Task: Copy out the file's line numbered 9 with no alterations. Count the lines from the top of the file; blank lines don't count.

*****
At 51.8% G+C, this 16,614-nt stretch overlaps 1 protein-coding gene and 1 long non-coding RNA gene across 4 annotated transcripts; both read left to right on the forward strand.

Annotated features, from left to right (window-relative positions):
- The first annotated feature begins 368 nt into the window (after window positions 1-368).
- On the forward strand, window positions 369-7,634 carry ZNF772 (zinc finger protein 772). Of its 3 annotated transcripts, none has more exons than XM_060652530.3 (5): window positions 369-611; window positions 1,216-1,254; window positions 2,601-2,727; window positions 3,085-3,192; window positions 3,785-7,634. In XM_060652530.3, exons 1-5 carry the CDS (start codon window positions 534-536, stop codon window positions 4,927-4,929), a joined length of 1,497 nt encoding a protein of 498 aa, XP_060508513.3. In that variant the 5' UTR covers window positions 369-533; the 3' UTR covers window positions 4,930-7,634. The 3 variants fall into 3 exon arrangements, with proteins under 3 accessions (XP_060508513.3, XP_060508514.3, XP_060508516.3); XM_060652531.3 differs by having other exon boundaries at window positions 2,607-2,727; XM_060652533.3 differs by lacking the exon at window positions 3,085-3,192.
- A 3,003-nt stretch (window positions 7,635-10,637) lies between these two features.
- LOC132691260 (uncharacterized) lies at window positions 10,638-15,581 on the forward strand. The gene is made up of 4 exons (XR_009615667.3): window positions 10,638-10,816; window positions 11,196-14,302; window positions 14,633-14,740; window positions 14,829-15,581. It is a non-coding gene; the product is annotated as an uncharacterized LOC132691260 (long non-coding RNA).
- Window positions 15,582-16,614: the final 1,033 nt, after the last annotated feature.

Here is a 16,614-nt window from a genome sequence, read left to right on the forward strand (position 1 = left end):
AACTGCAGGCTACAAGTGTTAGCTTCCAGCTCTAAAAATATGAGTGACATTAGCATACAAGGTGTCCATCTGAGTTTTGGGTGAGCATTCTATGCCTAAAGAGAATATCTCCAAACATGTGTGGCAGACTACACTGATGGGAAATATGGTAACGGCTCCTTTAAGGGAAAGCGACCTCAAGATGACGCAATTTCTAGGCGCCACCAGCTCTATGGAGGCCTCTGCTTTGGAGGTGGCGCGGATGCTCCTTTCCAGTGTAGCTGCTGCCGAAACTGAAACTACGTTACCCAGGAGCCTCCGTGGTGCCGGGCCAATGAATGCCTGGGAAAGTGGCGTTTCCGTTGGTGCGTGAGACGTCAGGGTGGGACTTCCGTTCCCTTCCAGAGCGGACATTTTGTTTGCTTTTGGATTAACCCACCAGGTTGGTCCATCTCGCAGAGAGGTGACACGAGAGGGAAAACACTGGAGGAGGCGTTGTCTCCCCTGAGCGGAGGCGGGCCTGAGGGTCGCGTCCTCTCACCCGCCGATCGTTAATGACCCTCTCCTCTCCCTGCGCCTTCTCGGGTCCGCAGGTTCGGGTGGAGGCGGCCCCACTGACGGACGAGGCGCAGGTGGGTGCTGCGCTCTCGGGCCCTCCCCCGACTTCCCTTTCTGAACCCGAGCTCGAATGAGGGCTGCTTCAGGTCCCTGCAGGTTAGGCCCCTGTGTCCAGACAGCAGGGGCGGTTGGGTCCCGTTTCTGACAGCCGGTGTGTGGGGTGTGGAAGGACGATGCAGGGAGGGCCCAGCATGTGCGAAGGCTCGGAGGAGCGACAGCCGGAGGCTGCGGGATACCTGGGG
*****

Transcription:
AACTGCAGGCTACAAGTGTTAGCTTCCAGCTCTAAAAATATGAGTGACATTAGCATACAAGGTGTCCATCTGAGTTTTGGGTGAGCATTCTATGCCTAAAGAGAATATCTCCAAACATGTGTGGCAGACTACACTGATGGGAAATATGGTAACGGCTCCTTTAAGGGAAAGCGACCTCAAGATGACGCAATTTCTAGGCGCCACCAGCTCTATGGAGGCCTCTGCTTTGGAGGTGGCGCGGATGCTCCTTTCCAGTGTAGCTGCTGCCGAAACTGAAACTACGTTACCCAGGAGCCTCCGTGGTGCCGGGCCAATGAATGCCTGGGAAAGTGGCGTTTCCGTTGGTGCGTGAGACGTCAGGGTGGGACTTCCGTTCCCTTCCAGAGCGGACATTTTGTTTGCTTTTGGATTAACCCACCAGGTTGGTCCATCTCGCAGAGAGGTGACACGAGAGGGAAAACACTGGAGGAGGCGTTGTCTCCCCTGAGCGGAGGCGGGCCTGAGGGTCGCGTCCTCTCACCCGCCGATCGTTAATGACCCTCTCCTCTCCCTGCGCCTTCTCGGGTCCGCAGGTTCGGGTGGAGGCGGCCCCACTGACGGACGAGGCGCAGGTGGGTGCTGCGCTCTCGGGCCCTCCCCCGACTTCCCTTTCTGAACCCGAGCTCGAATGAGGGCTGCTTCAGGTCCCTGCAGGTTAGGCCCCTGTGTCCAGACAGCAGGGGCGGTTGGGTCCCGTTTCTGACAGCCGGTGTGTGGGGTGTGGAAGGACGATGCAGGGAGGGCCCAGCATGTGCGAAGGCTCGGAGGAGCGACAGCCGGAGGCTGCGGGATACCTGGGG